I’d heard about Petrina Thong long before I’d met her. Stories of the girl who hitchhiked from Sweden to Malaysia were all over the internet, on sites like the Dailymail and the New Straits Times. Not only did she do it with very little money which ran out in no time, she did it alone. I was in awe of her daring and perseverance.

I finally got the chance to meet Petrina in person at ZafigoX 2018, which she attended as a guest, having spoken at the same event in Penang a year prior. She told me she had an upcoming trip to Latin America in 2019, and that she’d love to write about it for Zafigo. Petrina proposed a series of solo travel tales but told in a very intimate format – letters. I immediately jumped at the opportunity to publish these letters, as it’s something Zafigo’s never done before.

We decided that we’d call her series Letters From Latin America, and that she’d write from every stop she makes throughout her trip. Before she set out on her trip, I bombarded Petrina with questions, which she very kindly took the time to answer.

Eliza: Why Latin America?

Petrina: It kind of came about on a whim. It’s a continent that I haven’t been to yet, but didn’t feel ready for either. One day, I woke up and thought, “Hey, I think South America is calling and I feel ready now. Time to start saving up.” So there’s no exact goal; I just want to see what it’s all about.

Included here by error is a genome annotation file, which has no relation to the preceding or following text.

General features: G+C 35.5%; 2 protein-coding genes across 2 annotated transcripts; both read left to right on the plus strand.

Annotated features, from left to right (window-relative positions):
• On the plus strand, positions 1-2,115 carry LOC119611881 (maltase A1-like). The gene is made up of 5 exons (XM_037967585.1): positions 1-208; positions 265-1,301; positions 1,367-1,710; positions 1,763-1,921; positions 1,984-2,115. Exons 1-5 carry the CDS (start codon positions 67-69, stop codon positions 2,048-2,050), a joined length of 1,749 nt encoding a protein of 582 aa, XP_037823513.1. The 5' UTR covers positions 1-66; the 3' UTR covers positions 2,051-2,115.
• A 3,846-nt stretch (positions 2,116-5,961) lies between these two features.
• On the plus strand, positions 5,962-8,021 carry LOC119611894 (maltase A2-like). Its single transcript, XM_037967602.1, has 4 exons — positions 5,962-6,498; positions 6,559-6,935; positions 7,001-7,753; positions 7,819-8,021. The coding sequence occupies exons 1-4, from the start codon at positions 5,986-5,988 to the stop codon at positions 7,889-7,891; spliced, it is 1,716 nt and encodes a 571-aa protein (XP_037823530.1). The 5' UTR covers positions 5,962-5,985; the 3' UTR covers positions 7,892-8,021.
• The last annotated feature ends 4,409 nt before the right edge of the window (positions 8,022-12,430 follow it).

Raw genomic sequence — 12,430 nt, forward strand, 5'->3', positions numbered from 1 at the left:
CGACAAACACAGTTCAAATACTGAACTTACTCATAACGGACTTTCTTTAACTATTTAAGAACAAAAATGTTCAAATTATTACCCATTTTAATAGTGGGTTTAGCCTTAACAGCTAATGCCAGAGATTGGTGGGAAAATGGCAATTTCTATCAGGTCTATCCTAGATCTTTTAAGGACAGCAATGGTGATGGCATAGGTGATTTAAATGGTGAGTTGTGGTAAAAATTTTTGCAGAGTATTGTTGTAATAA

E: What countries are you visiting? How long is this trip is going to take?

P: I don’t have an itinerary at all; just winging everything step by step. I’ll plan for the next destination when I’m at whichever current destination. The countries I’m hoping to make it to are Argentina (where I’m starting), Uruguay, Chile, Peru, Bolivia, Columbia, Panama, Costa Rica, Nicaragua, Honduras, Guatemala, and Mexico.

I don’t know how long this trip will take. I want to say a year, but it could be less or more. I don’t want to feel pressured in sticking to any sort of plan. It really depends on my heart. Once I feel travelled out and tired, accepting that I’ve soaked up enough and can’t think of anything better than to be at home with my loved ones, I’ll come home.


E: What inspired this trip?

P: I rarely have a specific reason why I want to do a thing. It’s usually just because I feel like it, cause I haven’t done it. I guess my inspiration usually comes from other travellers, whether consciously or not. When I hear them talk about a place, the seed is planted. Eventually it grows, and the only way for this seed to blossom or be fruitful is to make my way over to that place I heard about.

Movies like The Motorcycle Diaries and Y Tu Mamá También during my college days possibly also played a role. Another thing also… for the second half of 2018, I had a stable job for six months, which got me feeling as though life was too safe and that it was time to get uncomfortable again. I don’t know why I do that to myself.

E: Tell me a little bit about your past travels. What inspired you to explore the world practically full time?

P: Travelling started off from curiosity and FOMO, then soon became an addiction. Not just because of the external experiences, but more because of how I get to evolve and grow mentally, emotionally, and spiritually. Even now, I need to remind myself, that while it’s often not easy, it’ll always be worth it.

I was extremely envious of all my friends who had the opportunity to study overseas. I knew we couldn’t afford it, and the way I (hardly) studied didn’t deserve such expenditure anyway. With that envy, I told myself I’d start travelling once I started working and could save up enough.